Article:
DALLAS - The situation with COVID-19 hospital cases in North Texas is growing more urgent by the day.
Dallas County recorded an average of 1,009 new cases each day over the last three days.
Younger people ages 18 to 49 make up the biggest increase in hospital cases, and the vast majority are unvaccinated.
The highly contagious delta variant now accounts for 97% of new cases in North Texas.
There is also a sharp rise in pediatric hospitalizations and a dramatic shortage of intensive care beds for children.
In Tarrant County, the COVID hospitalization rate is above 18%, which were levels we last saw in February.
Parkland Hospital’s Chief Medical Officer Dr. Joseph Chang says he currently has so many job openings his nursing managers can no longer actively recruit. He says the hospital has had to temporarily close certain practice areas in order to divert those staffers to help treat covid patients.
(Photo by Go Nakamura/Getty Images)
It’s a problem for hospitals across the state.
Dr. Chang testified before the State Senate Committee on Health and Human Services on Tuesday. He says he currently has 470 open nursing positions at Parkland he cannot fill as COVID hospitalizations continue to rise.
Part of the problem, he says, is competing with other hospitals for the same dwindling talent pool.
"Well, your sister agency is going to offer X. Well, I guess we have to offer more," he said.
In order to handle the load of COVID patients, Dr. Chang says he had to temporarily close certain clinics that provide primary care, amongst other things.
"I had to make the decision two weeks ago to transfer pregnant patients to other hospitals because staffing, not because I didn't have beds," he said.
The staffing shortage is a major concern echoed by the Harris Health System CEO Dr. Esmaeil Porsa
"We can't compete with private hospitals," he said.
Dr. Porsa says his two hospitals have 133 open nursing positions. A staffing agency told him on Monday the going rate is $226 per hour. Pre-pandemic, the hourly rate for a traveling RN was between $65 and $120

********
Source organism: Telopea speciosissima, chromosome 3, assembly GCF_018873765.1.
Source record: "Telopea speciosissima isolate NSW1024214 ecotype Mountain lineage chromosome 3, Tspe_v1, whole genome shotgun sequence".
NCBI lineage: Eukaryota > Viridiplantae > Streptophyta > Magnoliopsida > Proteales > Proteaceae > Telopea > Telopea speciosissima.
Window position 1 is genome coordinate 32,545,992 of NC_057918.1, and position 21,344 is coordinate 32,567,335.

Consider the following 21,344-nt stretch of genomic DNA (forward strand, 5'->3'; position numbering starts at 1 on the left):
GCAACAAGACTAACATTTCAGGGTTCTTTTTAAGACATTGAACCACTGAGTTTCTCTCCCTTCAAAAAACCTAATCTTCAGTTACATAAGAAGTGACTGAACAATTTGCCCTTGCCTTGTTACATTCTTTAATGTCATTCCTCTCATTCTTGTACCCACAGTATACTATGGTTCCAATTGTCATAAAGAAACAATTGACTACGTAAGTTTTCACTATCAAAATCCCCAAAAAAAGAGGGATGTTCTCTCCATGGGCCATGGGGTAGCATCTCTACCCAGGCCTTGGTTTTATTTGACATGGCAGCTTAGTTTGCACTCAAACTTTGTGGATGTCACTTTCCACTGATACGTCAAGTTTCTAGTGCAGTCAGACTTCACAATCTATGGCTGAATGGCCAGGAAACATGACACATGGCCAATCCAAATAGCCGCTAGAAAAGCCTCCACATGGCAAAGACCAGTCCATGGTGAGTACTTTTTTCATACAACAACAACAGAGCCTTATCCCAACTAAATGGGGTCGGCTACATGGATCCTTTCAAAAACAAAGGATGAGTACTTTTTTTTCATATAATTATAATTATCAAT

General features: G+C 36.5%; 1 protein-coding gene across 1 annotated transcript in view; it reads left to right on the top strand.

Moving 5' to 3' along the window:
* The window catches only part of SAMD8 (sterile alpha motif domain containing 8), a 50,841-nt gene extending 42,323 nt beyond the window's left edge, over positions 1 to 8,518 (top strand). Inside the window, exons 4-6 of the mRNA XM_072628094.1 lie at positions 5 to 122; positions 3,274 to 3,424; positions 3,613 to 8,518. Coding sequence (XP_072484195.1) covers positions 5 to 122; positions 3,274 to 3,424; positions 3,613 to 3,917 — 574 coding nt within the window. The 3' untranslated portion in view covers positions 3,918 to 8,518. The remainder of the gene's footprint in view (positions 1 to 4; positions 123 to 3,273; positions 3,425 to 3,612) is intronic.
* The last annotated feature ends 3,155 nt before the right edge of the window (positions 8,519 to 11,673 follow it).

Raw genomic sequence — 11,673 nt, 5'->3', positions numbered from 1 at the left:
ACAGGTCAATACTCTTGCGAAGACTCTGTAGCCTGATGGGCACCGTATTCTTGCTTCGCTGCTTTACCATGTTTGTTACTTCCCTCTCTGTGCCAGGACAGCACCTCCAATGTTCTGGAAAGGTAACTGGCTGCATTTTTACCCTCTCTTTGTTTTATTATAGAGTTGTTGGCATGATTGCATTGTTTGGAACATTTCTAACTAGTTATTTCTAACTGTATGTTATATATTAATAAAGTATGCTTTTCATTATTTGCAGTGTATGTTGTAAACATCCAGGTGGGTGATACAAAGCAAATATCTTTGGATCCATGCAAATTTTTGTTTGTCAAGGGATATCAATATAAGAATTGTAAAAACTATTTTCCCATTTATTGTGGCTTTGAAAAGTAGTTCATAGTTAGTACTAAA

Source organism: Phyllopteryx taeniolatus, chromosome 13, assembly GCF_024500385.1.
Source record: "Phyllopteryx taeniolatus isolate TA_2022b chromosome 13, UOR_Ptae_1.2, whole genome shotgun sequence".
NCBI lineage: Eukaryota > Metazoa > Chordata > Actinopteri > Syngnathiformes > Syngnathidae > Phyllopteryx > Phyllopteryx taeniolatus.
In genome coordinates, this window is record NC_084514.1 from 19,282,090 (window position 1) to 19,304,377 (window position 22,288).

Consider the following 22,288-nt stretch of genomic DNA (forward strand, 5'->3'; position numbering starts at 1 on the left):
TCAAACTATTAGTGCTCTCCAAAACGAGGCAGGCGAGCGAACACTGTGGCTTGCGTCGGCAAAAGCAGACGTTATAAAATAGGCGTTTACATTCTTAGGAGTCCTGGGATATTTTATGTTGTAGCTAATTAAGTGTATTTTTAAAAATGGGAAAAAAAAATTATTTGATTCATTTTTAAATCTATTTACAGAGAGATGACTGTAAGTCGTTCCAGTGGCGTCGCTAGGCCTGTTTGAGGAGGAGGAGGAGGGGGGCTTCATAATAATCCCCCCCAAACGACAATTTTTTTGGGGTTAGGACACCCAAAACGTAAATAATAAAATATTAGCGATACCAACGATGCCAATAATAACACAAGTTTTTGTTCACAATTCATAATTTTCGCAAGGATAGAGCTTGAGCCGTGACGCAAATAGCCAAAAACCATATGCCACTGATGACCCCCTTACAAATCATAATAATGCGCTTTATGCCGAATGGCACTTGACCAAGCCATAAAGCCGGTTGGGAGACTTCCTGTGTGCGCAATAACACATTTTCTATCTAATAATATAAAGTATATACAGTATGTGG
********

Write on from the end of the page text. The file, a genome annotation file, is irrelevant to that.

"$150K for a nurse for 13 weeks as a safety net hospital, I cannot compete with that," he said.
A week after the state denied hospital requests for support staff, Gov. Abbott on Monday ordered DSHS to go ahead and help out.
"I believe in 3 to 5 days, you're going to see nurses in fields and hospitals working," said Texas Division of Emergency Management Chief Nim Kidd.
He told the committee he'll use the state data to determine where the critical need is and fill those openings first.
Rural communities are a priority.
The state will also open additional antibody infusion centers. One will be in Fort Worth.
The state's top doctor says 97% of COVID patients in Texas hospitals are unvaccinated.
Pediatrics and those age 30 to 49 are of greatest concern.
"It is clear that the delta variant is spreading very fast. It's quite dangerous," said DSHS Dr. John William Hellerstedt. "And it’s now producing the need for hospitalization in, if you will, relatively younger age groups."
Harris Health is offering nurses a $10,000 recruiting fee and another $10,000 bonus to try and entice them from going elsewhere. Still, the CEO says oftentimes it’s not enough.
The Texas Hospital Association hopes the state will send reinforcement into regions being hit the hardest.
The governor also asked hospitals to help out by canceling elective surgeries.
Carrie Kroll with the Texas Hospital Association says a decision like that is complicated.
"There is hesitation to turning services off entirely," she said. "It will look different by hospital, but they're doing that specifically to free up staff. But keeping in mind the fact that they really need to be available to treat the emergent needs in their communities."
Chief Kidd is still wanting counties to use some of their federal dollars to help pay for extra hospital staffing.
Dallas and Tarrant counties just recently received a combined $800 million in federal aid from the last COVID package passed by Congress this year.